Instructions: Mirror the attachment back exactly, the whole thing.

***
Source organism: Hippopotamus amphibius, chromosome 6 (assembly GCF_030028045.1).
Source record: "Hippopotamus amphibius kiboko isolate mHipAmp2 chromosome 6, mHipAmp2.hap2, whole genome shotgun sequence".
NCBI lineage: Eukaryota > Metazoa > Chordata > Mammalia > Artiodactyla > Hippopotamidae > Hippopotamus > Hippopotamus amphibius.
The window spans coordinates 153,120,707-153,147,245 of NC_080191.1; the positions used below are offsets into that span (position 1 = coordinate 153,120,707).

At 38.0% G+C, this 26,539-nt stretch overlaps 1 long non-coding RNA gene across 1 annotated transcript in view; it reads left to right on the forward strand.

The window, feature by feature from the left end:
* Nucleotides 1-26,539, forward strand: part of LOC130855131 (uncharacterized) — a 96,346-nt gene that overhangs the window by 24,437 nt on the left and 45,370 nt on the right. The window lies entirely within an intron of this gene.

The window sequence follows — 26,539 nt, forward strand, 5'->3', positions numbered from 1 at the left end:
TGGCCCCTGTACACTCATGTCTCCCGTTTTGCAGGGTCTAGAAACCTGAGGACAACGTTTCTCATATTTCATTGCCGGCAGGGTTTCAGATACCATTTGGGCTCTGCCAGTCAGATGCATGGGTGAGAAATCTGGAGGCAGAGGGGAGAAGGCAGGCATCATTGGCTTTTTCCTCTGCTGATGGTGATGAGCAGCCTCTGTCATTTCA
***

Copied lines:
Source organism: Hippopotamus amphibius, chromosome 6 (assembly GCF_030028045.1).
Source record: "Hippopotamus amphibius kiboko isolate mHipAmp2 chromosome 6, mHipAmp2.hap2, whole genome shotgun sequence".
NCBI lineage: Eukaryota > Metazoa > Chordata > Mammalia > Artiodactyla > Hippopotamidae > Hippopotamus > Hippopotamus amphibius.
The window spans coordinates 153,120,707-153,147,245 of NC_080191.1; the positions used below are offsets into that span (position 1 = coordinate 153,120,707).

At 38.0% G+C, this 26,539-nt stretch overlaps 1 long non-coding RNA gene across 1 annotated transcript in view; it reads left to right on the forward strand.

The window, feature by feature from the left end:
* Nucleotides 1-26,539, forward strand: part of LOC130855131 (uncharacterized) — a 96,346-nt gene that overhangs the window by 24,437 nt on the left and 45,370 nt on the right. The window lies entirely within an intron of this gene.

The window sequence follows — 26,539 nt, forward strand, 5'->3', positions numbered from 1 at the left end:
TGGCCCCTGTACACTCATGTCTCCCGTTTTGCAGGGTCTAGAAACCTGAGGACAACGTTTCTCATATTTCATTGCCGGCAGGGTTTCAGATACCATTTGGGCTCTGCCAGTCAGATGCATGGGTGAGAAATCTGGAGGCAGAGGGGAGAAGGCAGGCATCATTGGCTTTTTCCTCTGCTGATGGTGATGAGCAGCCTCTGTCATTTCA